Last night, I went to the Southbank Centre to listen to the shortlisted authors for this year’s Man Booker Prize give readings from their nominated novels. I really enjoyed a similar event for the Women’s Prize for Fiction in June so I bought a ticket for this one as soon as possible.
The shortlist is as follows:We Need New Names by NoViolet Bulawayo The Luminaries by Eleanor Catton Harvest by Jim Crace The Lowland by Jhumpa Lahiri A Tale for the Time Being by Ruth L. Ozeki The Testament of Mary by Colm Tóibín
So far, I have read ‘The Testament of Mary‘ by Colm Tóibín and ‘A Tale for the Time Being‘ by Ruth Ozeki. I definitely preferred the latter and hope it has a good chance of winning the overall prize. I have also read Jhumpa Lahiri’s short stories and first novel ‘The Namesake‘ and will soon be reading ‘The Rehearsal’ by Eleanor Catton who was shortlisted for ‘The Luminaries’. I am particularly interested in reading ‘The Lowland’ and ‘The Luminaries’ in the future. I might also seek out ‘Harvest’ and ‘We Need New Names’ but I am not in a hurry to do so right now.
Anyway, this is what the South Bank looks like on a rainy Sunday in mid-October (the light and my photography skills are both very poor, by the way).
There was a cheese and wine market behind Royal Festival Hall. I didn’t buy anything, but here is a picture of some cheese.
This is the Southbank Centre. Again, my photography skills and the light are both pretty poor but, let’s face it, unless you’re a fan of Brutalist architecture, the building itself still isn’t exactly stunning to look at either.
Upon arrival, I found a free bookmark and shiny programme on my seat. The programme included lots of interesting facts about the history of the Booker Prize. Did you know that Kingsley Amis announced that he planned to buy new curtains with his prize money when he won in 1986 for ‘The Old Devils’? Well, now you do.
Taking photographs during the event and the signings was prohibited for lowly audience members like myself but you can see some official pictures on the Man Booker Prize Twitter page. A recording of the event itself is also available to watch here on the Man Booker Prize website (you will need to fast forward about 28 minutes before it finally starts). For those of you who use Twitter, #ManBookerLive is the official hashtag for the event.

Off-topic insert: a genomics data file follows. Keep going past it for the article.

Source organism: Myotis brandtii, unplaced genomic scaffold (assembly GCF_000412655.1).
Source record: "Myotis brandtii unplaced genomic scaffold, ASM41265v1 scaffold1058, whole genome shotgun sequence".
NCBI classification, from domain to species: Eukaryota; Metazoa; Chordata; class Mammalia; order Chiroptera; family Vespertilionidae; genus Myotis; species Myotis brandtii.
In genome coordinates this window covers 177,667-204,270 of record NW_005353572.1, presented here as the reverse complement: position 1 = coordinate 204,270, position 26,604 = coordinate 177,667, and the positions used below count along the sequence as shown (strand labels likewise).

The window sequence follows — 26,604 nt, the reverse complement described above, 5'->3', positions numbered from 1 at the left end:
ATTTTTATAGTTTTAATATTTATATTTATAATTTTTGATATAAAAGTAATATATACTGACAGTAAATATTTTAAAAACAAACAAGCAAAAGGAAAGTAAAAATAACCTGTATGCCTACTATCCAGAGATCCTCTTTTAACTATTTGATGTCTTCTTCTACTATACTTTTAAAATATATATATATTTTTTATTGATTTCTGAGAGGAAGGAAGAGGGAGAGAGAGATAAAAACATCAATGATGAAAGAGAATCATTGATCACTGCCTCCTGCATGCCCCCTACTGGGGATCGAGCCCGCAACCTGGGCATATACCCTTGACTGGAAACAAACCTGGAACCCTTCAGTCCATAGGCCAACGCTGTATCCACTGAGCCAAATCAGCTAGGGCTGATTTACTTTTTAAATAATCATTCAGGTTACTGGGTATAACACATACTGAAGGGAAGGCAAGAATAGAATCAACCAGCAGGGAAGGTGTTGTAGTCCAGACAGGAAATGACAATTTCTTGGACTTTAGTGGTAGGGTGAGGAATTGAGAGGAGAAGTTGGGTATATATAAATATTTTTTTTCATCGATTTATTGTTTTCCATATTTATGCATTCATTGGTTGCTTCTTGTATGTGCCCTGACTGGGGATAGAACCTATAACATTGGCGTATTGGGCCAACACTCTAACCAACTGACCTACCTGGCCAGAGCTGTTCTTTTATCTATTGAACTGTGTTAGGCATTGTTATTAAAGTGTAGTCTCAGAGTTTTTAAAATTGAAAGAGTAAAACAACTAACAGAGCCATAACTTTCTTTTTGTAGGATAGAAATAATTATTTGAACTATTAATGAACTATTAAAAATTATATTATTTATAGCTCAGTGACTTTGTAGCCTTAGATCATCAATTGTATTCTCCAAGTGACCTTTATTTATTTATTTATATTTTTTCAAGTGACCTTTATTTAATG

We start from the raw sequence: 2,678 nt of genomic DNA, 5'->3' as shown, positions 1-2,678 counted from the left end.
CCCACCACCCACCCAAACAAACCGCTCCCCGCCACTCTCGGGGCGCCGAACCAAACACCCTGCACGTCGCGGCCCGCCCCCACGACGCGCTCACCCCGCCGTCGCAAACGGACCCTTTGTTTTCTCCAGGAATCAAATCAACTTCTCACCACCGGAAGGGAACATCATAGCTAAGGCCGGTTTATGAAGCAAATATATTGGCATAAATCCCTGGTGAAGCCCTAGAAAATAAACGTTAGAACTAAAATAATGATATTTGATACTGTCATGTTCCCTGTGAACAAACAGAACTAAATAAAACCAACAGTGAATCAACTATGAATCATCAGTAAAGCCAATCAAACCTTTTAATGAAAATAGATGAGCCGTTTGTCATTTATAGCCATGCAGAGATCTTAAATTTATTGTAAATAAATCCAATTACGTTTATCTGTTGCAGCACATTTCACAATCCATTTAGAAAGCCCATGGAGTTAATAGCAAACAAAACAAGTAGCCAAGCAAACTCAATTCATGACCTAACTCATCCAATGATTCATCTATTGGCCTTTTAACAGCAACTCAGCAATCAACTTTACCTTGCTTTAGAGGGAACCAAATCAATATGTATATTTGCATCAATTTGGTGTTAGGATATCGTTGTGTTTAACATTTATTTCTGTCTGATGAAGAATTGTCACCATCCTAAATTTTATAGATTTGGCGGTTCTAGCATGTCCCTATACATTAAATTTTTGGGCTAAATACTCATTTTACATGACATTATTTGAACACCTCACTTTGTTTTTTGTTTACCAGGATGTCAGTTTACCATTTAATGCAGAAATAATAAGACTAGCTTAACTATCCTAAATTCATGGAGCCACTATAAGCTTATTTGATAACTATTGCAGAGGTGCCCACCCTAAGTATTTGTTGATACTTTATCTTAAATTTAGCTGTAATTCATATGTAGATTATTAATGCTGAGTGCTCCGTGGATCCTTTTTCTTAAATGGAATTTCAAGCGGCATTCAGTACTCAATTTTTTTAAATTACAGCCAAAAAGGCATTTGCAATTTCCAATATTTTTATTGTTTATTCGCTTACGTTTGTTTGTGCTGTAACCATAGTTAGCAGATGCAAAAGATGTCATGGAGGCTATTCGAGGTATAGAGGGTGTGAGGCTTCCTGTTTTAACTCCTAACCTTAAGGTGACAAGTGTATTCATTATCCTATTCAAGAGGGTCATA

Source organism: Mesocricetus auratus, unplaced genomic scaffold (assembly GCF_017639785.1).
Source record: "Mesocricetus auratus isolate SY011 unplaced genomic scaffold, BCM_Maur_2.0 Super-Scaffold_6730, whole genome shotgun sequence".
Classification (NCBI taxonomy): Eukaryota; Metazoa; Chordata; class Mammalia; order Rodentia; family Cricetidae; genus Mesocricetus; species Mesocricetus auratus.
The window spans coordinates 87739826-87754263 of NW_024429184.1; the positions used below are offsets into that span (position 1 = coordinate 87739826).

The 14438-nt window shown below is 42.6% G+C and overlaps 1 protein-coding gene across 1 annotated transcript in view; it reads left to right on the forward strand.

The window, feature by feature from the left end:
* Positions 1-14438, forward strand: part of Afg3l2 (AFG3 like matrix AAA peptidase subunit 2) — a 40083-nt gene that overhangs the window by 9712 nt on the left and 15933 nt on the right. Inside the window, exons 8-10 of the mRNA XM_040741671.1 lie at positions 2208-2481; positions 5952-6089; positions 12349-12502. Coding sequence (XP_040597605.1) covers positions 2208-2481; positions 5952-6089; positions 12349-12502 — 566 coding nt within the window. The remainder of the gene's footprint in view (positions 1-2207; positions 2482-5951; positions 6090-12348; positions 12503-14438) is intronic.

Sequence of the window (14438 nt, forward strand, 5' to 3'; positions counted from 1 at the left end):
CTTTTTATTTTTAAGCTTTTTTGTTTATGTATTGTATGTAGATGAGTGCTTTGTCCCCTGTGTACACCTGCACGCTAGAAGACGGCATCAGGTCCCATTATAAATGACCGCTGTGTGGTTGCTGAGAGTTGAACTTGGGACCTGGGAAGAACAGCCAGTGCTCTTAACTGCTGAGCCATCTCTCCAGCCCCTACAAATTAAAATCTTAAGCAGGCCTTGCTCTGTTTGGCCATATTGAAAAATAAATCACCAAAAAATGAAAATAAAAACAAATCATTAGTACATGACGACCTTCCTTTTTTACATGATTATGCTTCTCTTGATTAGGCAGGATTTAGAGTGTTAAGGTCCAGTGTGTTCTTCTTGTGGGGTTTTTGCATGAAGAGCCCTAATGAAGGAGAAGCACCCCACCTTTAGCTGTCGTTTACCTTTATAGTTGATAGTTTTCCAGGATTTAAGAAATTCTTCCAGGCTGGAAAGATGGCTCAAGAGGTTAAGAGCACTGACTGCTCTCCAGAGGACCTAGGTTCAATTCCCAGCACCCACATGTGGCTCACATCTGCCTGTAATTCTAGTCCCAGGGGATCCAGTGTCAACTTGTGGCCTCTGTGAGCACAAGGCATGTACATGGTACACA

Introduced by James Runcie and presented by Mark Lawson, the event saw the six authors give readings from their shortlisted books and answer a range of questions about their work. Jim Crace missed the beginning of the event but turned up just as he was due to give his reading, telling the audience to “Never try to drive from Dorset to London in an hour and a half”. NoViolet Bulawayo and Jhumpa Lahiri discussed themes of identity in their work while Ruth Ozeki explained how she finished the original draft of ‘A Tale for the Time Being’ about three years ago and then rewrote it following the tsunami in March 2011.
Eleanor Catton and Colm Tóibín were inevitably asked about the length of their novels (over 800 pages and 100 pages respectively). Catton’s novel ‘The Luminaries’ has a very particular structure with 12 sections in which each section is half the length of the previous one resulting in a very long novel. Tóibín explained that the reason why ‘The Testament of Mary’ is so short is because the tone of it could not have been sustained for any longer (if you have read it, then you will realise why that makes sense).
As I read a library copy of ‘The Testament of Mary’ and an eBook of ‘A Tale for the Time Being’ I couldn’t get either of them signed by the authors. Although I would like to read ‘The Lowland’ and ‘The Luminaries’, I can’t really afford to buy new hardback books at the moment (being unemployed sucks, by the way) so instead, I bought second-hand copies of ‘The Rehearsal’ by Eleanor Catton and ‘My Year of Meat’ by Ruth Ozeki from Oxfam.
And here are my signed copies…